Lucille Thornburgh, union organizer and labor newspaper editor, was born in 1908 in Strawberry Plains, the daughter of Mr. and Mrs. Thomas Thornburgh. After graduating from Rhea County High School in Dayton she lived in Denver, then Los Angeles, and finally Detroit before returning to Knoxville early in the Depression.
Thornburgh was employed at the Cherokee Spinning Company, where she worked fifty-hour weeks for less than ten dollars per week. In 1933, after President Franklin D. Roosevelt signed the National Recovery Act, which included provisions that protected the right of workers to organize, Thornburgh and seven coworkers drew up a union charter. With the help of a local union organizer, they signed up all 603 employees at Cherokee Mills. In 1934 Cherokee workers joined textile workers across the South in a general strike known as the Uprising of 1934. Knoxville workers remained out for eight weeks, but the strike collapsed following the sudden death of owner Hal Mebane, an event Thornburgh says workers interpreted in religious terms. When the workers returned, Thornburgh was blacklisted, and other mill owners refused to hire her.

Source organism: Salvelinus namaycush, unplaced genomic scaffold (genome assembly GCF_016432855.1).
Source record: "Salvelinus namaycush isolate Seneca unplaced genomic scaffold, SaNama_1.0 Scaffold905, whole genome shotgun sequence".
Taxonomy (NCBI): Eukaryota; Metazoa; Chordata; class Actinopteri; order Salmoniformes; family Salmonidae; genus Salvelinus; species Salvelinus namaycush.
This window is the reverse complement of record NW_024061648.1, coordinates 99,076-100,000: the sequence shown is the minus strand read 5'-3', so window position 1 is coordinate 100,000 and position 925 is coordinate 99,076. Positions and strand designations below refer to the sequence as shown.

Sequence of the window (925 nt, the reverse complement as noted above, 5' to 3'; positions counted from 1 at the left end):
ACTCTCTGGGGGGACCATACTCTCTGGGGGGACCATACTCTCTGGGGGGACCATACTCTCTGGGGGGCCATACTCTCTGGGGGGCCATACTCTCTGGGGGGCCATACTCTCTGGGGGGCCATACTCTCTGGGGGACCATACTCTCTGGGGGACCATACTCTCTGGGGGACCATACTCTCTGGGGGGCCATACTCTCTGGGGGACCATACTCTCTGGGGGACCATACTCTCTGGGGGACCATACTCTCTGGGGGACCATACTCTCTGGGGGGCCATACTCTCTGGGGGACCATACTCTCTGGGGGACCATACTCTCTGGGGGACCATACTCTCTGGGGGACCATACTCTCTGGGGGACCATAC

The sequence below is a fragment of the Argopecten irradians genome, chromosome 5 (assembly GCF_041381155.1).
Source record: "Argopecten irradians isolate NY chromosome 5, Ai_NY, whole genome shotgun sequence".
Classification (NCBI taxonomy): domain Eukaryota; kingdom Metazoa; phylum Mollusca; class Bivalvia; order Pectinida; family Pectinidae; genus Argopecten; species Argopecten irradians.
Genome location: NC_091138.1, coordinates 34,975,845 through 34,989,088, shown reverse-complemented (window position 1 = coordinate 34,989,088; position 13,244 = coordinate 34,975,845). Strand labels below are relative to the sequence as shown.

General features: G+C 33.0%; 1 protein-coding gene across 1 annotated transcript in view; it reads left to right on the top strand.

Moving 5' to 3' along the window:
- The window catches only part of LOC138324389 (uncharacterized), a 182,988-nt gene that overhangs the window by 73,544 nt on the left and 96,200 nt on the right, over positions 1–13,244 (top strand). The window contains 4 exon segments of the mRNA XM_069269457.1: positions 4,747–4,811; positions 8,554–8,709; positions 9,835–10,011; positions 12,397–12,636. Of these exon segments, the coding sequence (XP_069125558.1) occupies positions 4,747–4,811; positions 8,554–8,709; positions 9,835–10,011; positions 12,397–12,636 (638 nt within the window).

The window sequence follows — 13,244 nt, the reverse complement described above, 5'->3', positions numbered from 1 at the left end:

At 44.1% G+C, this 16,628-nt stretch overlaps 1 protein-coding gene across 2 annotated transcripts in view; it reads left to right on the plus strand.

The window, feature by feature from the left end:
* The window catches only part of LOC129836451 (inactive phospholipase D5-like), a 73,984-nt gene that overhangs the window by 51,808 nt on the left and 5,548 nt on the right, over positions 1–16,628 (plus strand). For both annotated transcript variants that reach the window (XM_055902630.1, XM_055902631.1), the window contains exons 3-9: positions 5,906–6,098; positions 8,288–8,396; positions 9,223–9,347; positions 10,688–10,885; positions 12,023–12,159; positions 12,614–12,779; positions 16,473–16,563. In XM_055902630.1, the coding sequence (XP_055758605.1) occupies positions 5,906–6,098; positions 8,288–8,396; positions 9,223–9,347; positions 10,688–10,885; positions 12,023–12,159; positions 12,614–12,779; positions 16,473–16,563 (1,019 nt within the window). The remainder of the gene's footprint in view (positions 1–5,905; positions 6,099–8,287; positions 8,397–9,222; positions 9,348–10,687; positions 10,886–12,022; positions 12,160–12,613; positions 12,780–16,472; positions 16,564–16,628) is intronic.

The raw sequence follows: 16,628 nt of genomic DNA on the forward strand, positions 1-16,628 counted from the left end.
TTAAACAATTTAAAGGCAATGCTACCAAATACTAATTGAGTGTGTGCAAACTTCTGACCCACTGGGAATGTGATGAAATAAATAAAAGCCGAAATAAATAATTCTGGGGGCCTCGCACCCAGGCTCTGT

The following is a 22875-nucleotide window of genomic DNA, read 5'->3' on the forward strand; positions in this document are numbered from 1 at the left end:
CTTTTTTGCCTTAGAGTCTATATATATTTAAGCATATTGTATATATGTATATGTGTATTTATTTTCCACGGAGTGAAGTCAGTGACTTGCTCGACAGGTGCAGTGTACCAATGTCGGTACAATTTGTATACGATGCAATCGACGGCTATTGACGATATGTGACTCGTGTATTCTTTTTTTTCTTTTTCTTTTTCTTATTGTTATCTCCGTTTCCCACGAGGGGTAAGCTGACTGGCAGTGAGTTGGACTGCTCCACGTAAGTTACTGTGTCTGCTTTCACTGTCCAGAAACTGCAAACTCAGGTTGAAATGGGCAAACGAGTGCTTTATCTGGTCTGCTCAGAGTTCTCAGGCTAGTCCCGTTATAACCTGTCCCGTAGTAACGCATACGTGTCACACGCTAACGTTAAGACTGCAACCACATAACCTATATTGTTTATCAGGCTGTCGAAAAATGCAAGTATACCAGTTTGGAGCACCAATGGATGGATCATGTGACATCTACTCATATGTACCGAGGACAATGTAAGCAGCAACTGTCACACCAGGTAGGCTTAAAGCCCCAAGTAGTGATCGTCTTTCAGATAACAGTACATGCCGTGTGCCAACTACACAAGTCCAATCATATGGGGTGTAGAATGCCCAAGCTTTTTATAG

Thornburgh next worked in a variety of jobs, but returned to Knoxville to take a position with the American Federation of Labor in 1943. She became the first woman to serve on the board of the Tennessee Federation of Labor and in 1947 received a one-year scholarship to study labor and economic issues at Ruskin College at Oxford University, England. When she returned, Thornburgh became associate editor of the East Tennessee Labor News, a newspaper she edited from 1961 to 1973. In 1995 Thornburgh was featured in the PBS film Uprising of ’34, which documented the general textile strike.